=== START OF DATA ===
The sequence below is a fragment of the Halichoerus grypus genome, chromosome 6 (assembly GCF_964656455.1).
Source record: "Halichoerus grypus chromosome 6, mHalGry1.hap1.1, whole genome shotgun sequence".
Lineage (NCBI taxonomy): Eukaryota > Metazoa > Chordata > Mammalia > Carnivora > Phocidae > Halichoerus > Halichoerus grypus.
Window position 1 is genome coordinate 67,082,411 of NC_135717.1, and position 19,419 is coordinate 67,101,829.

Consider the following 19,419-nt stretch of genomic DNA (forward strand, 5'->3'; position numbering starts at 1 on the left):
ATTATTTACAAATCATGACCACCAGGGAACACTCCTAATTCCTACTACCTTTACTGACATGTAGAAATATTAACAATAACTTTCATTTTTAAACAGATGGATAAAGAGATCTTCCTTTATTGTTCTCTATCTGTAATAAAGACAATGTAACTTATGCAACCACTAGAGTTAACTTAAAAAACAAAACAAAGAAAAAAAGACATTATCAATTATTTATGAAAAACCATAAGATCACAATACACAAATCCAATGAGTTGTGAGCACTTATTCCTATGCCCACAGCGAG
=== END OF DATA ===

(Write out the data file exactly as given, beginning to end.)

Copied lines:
The sequence below is a fragment of the Halichoerus grypus genome, chromosome 6 (assembly GCF_964656455.1).
Source record: "Halichoerus grypus chromosome 6, mHalGry1.hap1.1, whole genome shotgun sequence".
Lineage (NCBI taxonomy): Eukaryota > Metazoa > Chordata > Mammalia > Carnivora > Phocidae > Halichoerus > Halichoerus grypus.
Window position 1 is genome coordinate 67,082,411 of NC_135717.1, and position 19,419 is coordinate 67,101,829.

Consider the following 19,419-nt stretch of genomic DNA (forward strand, 5'->3'; position numbering starts at 1 on the left):
ATTATTTACAAATCATGACCACCAGGGAACACTCCTAATTCCTACTACCTTTACTGACATGTAGAAATATTAACAATAACTTTCATTTTTAAACAGATGGATAAAGAGATCTTCCTTTATTGTTCTCTATCTGTAATAAAGACAATGTAACTTATGCAACCACTAGAGTTAACTTAAAAAACAAAACAAAGAAAAAAAGACATTATCAATTATTTATGAAAAACCATAAGATCACAATACACAAATCCAATGAGTTGTGAGCACTTATTCCTATGCCCACAGCGAG